AllithwaiteAllithwaite is a small village in Cumbria, England, located roughly 1.2 mi west of Grange-over-Sands. Most of its residents commute to local areas of Ulverston, Barrow-in-Furness, Kendal or Lancaster to work. Historically in Lancashire, Allithwaite, and the village of Cartmel situated to the north, are part of the civil parish of Lower Allithwaite. At the 2001 census, the parish had a population of 1,758, increasing to 1,831 at the 2011 Census. There is also a civil parish previously known as Upper Allithwaite which was renamed in 2018 as Lindale and Newton-in-Cartmel, and includes Lindale, Low Newton and High Newton. The population of this parish at the 2011 Census was 843.
The Anglican parish church is St. Mary's Church, built in 1864–65 and designed by the Lancaster architect E. G. Paley. There is a small primary school, Allithwaite Primary C of E School located next to the church. Both church and school were built by a legacy left to the village. The village also has a pub, a post office, a children's playground and a reasonably sized playing field with a tennis court and a bowling green.
A mile to the south, Wraysholme Tower is a 15th-century pele tower, used as a barn and cow-house, adjoining a 19th-century farmhouse. The tower was built by the Harrington family of Aldingham. A Michael Harrington acquired a grant of free warren in Allingham in 1315. The tower is 40 ft by 28 ft. It has axes north and south and is built of local limestone rubble, with angle quoins. The walls are 4 ft thick at their base. There is a projecting garderobe, about 7 ft square, at the south-west corner, where there is a spiral staircase. There was originally an entrance at the north-west corner. The building is roofed with slate.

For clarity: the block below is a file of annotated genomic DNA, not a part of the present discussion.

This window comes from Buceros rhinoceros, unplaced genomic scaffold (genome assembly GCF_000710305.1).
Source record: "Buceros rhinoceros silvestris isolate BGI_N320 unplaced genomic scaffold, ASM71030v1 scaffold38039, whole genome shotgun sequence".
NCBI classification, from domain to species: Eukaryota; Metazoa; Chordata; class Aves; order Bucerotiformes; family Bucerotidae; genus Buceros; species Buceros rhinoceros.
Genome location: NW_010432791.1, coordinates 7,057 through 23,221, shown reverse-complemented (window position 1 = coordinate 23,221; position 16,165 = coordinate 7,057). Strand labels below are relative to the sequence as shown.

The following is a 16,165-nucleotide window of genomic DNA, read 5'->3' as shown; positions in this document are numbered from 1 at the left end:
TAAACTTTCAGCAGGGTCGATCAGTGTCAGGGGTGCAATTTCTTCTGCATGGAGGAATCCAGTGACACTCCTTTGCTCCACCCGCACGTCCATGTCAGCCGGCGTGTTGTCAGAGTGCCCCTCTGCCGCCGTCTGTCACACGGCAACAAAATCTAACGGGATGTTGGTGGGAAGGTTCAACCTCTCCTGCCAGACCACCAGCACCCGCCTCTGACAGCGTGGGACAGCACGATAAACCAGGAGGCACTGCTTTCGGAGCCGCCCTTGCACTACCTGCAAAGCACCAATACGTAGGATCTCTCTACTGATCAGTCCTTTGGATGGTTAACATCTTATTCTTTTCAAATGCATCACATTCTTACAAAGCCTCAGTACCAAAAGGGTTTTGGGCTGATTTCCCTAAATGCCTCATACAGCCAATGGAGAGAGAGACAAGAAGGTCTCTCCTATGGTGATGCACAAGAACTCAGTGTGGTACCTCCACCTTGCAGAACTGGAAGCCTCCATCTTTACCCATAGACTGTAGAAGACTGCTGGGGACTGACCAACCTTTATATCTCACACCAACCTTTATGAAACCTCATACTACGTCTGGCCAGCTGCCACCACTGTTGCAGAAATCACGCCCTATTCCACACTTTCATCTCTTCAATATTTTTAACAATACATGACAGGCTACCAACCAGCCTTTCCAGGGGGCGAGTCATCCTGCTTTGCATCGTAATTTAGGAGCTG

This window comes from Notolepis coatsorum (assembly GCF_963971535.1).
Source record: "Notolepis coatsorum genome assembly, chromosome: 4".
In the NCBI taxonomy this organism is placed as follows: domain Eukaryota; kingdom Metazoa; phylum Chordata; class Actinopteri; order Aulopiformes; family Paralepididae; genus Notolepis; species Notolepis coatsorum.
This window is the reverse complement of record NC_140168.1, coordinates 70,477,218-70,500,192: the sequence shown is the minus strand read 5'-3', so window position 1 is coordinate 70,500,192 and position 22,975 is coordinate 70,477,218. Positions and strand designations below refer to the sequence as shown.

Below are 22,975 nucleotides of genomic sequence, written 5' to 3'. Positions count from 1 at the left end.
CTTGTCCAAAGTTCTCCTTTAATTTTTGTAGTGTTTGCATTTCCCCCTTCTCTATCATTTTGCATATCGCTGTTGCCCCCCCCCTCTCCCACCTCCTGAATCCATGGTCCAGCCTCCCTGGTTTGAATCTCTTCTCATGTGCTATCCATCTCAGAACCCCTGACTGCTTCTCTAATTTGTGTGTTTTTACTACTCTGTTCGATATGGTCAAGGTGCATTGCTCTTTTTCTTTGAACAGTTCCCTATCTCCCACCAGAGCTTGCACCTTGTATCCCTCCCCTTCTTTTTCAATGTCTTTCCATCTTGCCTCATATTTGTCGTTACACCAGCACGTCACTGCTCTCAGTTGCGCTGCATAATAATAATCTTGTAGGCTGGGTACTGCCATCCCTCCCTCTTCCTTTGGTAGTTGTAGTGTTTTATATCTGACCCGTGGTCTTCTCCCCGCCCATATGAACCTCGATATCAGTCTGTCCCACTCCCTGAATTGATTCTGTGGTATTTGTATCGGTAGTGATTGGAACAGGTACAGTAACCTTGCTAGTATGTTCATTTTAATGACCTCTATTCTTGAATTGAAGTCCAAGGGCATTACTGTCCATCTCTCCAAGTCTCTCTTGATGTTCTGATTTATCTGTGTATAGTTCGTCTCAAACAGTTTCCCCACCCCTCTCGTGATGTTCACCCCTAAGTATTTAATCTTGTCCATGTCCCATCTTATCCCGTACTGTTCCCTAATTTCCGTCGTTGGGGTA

Boarbank Hall, to the west of the village, is a convent, nursing home and guest house, with a community of twelve Augustinian sisters and two Benedictine sisters. There has been a house on the site since at least 1592, but the present house, in an Italian style, was built in 1870 after a fire had destroyed the previous frontage. The Augustinian Cannonesses acquired the house in 1921. The Oratory, built in 1986, was the subject of an episode of BBC television's Building Sights, featuring architect Richard MacCormac, in 1991.